“Who is more dutiful than I? I put a strap across my breast to carry you from one place to the another, and to keep you out of all the piss and shit. I don’t know of any duty a man’s son could do for his mother that I don’t do for you, except for making that humming tune that women make….” Since I can’t do that humming tune, I will have a harp made to delight you with a strap of white bronze.
“If that were so, she said, “you’re dutifulness would be good. But that is not the duty I mean, but rather the freeing of women from encounter and encampment, from expedition and hosting, from wounding, from slaughter, and from the slavery of the cauldron.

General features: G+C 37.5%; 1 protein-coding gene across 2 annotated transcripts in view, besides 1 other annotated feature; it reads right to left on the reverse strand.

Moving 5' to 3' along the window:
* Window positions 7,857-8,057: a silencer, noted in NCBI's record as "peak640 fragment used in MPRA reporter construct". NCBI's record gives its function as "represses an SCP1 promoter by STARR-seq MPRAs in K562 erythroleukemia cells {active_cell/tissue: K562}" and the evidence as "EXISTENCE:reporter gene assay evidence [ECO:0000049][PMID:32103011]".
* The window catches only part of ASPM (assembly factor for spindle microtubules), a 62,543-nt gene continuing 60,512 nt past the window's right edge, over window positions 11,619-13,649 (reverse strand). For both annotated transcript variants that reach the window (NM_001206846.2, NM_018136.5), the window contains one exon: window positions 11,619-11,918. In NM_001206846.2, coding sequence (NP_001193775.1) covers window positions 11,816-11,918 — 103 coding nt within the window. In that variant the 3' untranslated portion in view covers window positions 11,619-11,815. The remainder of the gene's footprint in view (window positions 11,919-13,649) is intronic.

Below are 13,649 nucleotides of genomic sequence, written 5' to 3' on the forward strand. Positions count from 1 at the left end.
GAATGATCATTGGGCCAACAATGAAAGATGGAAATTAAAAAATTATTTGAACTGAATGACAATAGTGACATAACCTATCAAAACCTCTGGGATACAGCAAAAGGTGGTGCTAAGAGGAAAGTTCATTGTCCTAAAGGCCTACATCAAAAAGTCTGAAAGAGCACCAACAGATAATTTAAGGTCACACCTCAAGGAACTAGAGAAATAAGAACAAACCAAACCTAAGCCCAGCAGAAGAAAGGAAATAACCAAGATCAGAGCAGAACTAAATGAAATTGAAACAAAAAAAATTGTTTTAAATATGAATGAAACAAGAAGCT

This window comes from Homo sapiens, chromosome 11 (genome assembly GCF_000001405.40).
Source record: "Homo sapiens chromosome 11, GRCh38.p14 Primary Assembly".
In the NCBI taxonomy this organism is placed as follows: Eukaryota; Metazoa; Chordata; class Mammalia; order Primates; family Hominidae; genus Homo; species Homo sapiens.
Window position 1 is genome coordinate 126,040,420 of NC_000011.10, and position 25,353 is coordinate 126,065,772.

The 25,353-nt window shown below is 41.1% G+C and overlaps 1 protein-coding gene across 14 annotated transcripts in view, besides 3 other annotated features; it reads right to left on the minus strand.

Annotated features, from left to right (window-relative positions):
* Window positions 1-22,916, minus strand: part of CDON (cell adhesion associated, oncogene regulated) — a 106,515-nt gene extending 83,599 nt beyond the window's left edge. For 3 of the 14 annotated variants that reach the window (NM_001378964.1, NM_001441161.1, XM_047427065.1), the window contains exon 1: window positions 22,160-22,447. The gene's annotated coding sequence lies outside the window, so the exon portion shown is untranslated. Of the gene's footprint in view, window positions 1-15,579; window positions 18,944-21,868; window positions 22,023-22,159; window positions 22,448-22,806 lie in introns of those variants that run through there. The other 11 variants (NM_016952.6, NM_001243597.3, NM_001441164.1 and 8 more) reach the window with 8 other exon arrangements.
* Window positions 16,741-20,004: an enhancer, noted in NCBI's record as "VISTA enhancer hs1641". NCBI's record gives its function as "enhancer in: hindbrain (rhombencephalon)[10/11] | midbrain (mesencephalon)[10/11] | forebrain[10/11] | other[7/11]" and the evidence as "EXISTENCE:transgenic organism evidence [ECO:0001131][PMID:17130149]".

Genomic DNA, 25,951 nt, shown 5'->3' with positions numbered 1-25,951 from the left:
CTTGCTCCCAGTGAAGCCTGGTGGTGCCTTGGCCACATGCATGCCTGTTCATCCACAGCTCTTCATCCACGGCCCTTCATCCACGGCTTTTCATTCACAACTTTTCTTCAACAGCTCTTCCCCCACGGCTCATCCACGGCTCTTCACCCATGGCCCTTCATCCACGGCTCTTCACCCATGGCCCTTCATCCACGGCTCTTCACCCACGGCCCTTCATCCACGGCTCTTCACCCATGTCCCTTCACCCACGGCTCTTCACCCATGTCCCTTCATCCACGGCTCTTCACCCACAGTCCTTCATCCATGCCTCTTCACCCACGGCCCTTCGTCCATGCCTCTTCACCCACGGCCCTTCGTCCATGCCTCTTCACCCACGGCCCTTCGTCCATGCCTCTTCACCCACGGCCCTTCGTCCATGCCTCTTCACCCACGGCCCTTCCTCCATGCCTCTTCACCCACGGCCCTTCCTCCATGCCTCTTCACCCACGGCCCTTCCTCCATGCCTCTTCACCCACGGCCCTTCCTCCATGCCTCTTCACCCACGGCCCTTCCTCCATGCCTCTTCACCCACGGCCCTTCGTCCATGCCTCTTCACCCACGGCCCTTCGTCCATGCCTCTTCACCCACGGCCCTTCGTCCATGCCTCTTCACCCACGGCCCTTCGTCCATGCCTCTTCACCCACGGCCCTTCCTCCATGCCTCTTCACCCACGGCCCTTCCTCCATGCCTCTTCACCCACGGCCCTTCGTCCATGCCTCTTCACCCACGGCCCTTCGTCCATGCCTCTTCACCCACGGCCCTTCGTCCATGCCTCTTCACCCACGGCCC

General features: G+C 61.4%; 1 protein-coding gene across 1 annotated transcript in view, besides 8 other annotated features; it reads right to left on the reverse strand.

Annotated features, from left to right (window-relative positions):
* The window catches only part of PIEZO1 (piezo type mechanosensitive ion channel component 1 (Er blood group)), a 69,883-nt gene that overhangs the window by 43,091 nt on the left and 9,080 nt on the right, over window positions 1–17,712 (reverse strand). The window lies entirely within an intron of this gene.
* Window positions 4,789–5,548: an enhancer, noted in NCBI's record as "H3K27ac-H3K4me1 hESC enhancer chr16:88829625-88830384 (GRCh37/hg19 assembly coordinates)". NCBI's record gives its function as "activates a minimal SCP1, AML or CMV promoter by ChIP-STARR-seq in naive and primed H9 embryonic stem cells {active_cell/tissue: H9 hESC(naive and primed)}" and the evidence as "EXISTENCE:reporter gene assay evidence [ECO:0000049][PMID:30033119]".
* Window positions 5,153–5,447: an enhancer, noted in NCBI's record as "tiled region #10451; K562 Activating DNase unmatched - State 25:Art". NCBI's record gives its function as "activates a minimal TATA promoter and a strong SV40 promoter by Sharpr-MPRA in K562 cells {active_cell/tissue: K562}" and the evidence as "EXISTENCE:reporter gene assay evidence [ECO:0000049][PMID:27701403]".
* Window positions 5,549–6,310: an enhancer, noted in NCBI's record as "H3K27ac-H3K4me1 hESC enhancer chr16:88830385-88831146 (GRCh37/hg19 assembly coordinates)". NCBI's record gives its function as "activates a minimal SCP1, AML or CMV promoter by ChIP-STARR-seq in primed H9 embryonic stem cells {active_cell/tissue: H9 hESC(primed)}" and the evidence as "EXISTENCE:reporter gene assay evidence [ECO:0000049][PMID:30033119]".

Then she went up on her son’s back, till they came to a field of slaughter. This is how thick the carnage was on which they came: the two feet of one woman reached to the headless neck of the next one.”
Law of the Innocents (10th or early 11th century)
“So it was that the elites of Europe- at least from the eighteenth century- came to conduct and write about their travels as if they had no legs. Skimming across the surface of the country, they would alight, here and there as if to admire the view. The embodied experience of pedestrian movement was, as it were, pushed to the wings, in order to make way for a more detached speculative contemplation. Walking was for the poor, the criminal, the young and above all the ignorant.”
T. Ingold, Being Alive: Essays On Movement Knowledge and Description